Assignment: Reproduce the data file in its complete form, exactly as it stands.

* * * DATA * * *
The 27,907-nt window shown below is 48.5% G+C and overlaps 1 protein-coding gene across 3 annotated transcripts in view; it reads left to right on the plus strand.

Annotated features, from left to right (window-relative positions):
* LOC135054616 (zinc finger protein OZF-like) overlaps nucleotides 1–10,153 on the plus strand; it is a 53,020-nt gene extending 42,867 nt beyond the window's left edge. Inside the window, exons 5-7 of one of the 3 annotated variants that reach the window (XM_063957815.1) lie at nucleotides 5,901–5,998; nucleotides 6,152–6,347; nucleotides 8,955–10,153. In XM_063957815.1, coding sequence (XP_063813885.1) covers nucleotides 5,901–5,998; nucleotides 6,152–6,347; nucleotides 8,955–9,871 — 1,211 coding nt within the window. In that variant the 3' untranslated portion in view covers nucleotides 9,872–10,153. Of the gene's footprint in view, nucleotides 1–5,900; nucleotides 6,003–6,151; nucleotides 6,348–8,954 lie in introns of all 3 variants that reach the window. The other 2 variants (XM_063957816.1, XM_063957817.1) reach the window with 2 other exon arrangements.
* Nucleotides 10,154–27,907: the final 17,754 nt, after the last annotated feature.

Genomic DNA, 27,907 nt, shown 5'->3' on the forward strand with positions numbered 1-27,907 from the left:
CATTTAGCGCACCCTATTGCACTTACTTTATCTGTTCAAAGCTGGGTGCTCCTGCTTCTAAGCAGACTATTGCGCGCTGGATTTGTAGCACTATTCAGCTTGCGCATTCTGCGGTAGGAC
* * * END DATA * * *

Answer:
The 27,907-nt window shown below is 48.5% G+C and overlaps 1 protein-coding gene across 3 annotated transcripts in view; it reads left to right on the plus strand.

Annotated features, from left to right (window-relative positions):
* LOC135054616 (zinc finger protein OZF-like) overlaps nucleotides 1–10,153 on the plus strand; it is a 53,020-nt gene extending 42,867 nt beyond the window's left edge. Inside the window, exons 5-7 of one of the 3 annotated variants that reach the window (XM_063957815.1) lie at nucleotides 5,901–5,998; nucleotides 6,152–6,347; nucleotides 8,955–10,153. In XM_063957815.1, coding sequence (XP_063813885.1) covers nucleotides 5,901–5,998; nucleotides 6,152–6,347; nucleotides 8,955–9,871 — 1,211 coding nt within the window. In that variant the 3' untranslated portion in view covers nucleotides 9,872–10,153. Of the gene's footprint in view, nucleotides 1–5,900; nucleotides 6,003–6,151; nucleotides 6,348–8,954 lie in introns of all 3 variants that reach the window. The other 2 variants (XM_063957816.1, XM_063957817.1) reach the window with 2 other exon arrangements.
* Nucleotides 10,154–27,907: the final 17,754 nt, after the last annotated feature.

Genomic DNA, 27,907 nt, shown 5'->3' on the forward strand with positions numbered 1-27,907 from the left:
CATTTAGCGCACCCTATTGCACTTACTTTATCTGTTCAAAGCTGGGTGCTCCTGCTTCTAAGCAGACTATTGCGCGCTGGATTTGTAGCACTATTCAGCTTGCGCATTCTGCGGTAGGAC